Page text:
China to tap combustible ice

China to tap combustible ice

Combustible ice is a kind of natural gas hydrate found in the tundra region in northwest China. "We do not need to drill very deep to get the flammable frozen compound from tundra here in Muli prefecture in Qinghai province," said Wen Huaijun, chief engineer of the project.

He said the team under the China National Administration of Coal Geology is carrying out research to make sure the exploitation of the frozen natural gas does not cause environmental problems.

The frozen compound is regarded as a potential source of alternative energy to coal and oil. One cubic metre of combustible ice can release 164 cubic metres of natural gas. The land resources ministry said on Friday the potential reserve of the natural gas hydrate in the tundra region is estimated 35 billion tonnes of oil equivalent.

China announced the first discovery of combustible ice under the bed of the South China Sea in May 2007.  Wen said the environmental threats from the use of the compound are enormous, as it releases carbon dioxide and methane into the atmosphere.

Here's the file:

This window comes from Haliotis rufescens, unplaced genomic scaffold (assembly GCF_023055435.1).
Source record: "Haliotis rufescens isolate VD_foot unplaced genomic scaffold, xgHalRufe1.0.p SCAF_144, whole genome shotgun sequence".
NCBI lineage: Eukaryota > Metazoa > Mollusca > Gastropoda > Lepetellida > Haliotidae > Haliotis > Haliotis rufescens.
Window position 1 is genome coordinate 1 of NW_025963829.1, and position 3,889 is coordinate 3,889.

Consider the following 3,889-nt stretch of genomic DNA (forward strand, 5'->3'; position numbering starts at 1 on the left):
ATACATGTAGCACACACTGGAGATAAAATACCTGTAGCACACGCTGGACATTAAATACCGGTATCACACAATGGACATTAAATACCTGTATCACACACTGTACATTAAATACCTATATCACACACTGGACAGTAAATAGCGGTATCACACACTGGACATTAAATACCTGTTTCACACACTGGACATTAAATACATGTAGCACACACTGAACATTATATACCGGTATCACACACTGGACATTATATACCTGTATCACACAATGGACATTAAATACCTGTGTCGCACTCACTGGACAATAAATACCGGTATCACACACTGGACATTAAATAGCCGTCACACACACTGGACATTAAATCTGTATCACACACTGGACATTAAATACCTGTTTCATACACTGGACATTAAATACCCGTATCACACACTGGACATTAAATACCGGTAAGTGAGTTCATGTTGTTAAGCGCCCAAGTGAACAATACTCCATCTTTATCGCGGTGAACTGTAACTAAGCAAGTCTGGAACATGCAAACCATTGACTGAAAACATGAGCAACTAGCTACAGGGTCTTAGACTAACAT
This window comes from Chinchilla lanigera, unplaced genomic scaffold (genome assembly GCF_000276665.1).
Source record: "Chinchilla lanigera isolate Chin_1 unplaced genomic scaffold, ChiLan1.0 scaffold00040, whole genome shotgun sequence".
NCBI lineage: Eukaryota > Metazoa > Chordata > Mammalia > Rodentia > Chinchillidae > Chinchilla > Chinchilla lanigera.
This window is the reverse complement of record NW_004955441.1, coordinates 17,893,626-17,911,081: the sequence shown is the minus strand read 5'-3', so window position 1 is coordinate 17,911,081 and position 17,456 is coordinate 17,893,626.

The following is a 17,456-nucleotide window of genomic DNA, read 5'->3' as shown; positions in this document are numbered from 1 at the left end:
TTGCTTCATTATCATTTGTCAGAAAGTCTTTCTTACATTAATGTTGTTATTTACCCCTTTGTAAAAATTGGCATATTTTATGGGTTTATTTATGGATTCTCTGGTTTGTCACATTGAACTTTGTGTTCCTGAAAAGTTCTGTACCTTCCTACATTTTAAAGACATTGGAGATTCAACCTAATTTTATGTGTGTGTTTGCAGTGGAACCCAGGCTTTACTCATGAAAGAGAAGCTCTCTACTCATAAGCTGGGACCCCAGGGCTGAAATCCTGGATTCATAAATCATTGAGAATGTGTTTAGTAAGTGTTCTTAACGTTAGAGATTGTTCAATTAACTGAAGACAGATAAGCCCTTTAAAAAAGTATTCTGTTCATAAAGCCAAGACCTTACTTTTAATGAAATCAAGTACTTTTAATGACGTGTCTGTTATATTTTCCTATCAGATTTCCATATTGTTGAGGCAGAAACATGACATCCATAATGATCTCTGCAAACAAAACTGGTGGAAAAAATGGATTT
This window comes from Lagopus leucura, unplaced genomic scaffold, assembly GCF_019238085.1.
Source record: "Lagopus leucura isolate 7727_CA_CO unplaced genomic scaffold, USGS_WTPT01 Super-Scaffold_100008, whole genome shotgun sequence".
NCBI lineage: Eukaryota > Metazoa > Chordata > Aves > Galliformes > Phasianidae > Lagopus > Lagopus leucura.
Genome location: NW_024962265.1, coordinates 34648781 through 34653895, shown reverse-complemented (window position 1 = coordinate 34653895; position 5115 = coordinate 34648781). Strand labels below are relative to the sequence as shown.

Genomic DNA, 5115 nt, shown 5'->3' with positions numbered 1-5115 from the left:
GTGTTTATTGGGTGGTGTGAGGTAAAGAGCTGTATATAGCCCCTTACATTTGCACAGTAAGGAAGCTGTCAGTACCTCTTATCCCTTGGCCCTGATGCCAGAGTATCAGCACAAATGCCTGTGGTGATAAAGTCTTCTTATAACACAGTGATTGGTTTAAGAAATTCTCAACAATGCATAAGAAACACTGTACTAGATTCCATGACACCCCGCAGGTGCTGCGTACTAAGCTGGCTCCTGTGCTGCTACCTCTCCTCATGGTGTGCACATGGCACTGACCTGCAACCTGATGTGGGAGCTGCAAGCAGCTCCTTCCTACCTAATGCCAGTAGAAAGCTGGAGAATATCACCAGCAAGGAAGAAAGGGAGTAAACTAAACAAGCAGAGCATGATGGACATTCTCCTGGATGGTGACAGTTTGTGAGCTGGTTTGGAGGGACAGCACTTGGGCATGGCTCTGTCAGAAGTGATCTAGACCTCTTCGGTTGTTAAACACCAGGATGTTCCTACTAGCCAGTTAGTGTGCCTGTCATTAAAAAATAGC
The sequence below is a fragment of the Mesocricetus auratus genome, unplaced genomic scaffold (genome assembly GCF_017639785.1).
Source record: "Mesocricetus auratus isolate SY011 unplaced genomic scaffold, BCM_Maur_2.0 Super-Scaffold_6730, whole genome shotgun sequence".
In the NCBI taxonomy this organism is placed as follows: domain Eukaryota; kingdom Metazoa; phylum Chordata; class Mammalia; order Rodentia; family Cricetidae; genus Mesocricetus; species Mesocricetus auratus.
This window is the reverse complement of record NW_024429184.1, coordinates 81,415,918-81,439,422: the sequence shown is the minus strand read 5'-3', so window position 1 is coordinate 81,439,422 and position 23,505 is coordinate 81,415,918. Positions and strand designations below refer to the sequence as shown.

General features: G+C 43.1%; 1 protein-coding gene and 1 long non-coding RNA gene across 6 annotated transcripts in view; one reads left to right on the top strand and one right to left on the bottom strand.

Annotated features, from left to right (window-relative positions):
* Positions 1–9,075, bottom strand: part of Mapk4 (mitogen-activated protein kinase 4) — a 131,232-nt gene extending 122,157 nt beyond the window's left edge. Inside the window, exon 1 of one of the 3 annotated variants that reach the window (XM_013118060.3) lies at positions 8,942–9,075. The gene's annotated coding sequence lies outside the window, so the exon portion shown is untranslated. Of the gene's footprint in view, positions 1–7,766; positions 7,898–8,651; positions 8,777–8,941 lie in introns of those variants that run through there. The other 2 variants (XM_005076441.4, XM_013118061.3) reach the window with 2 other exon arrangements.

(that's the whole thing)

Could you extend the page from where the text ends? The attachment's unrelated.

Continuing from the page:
"The plateau (Tundra) region is very sensitive to environmental changes. The biological conditions here are vulnerable. “Combustible ice usually exists under the seabed or tundra areas (two mediums having the strong pressure and low temperature necessary to its stability). It can be lit up like solid ethanol, which is why it has the name 'combustible ice',” he said. Wen said the project has been carried out in Muli Prefecture, 4,100 metres above the sea level, since 2004. 

"It will still take time and a huge amount of research to realise the dream of exploiting the resource, while ensuring the (safety of the) environment," he said.  Wang Jianbin, deputy director of the Qinghai Bureau of Land Resources, said at present the focus is to ascertain the locations of the deposits, and carry out a feasibility study to extract the resource.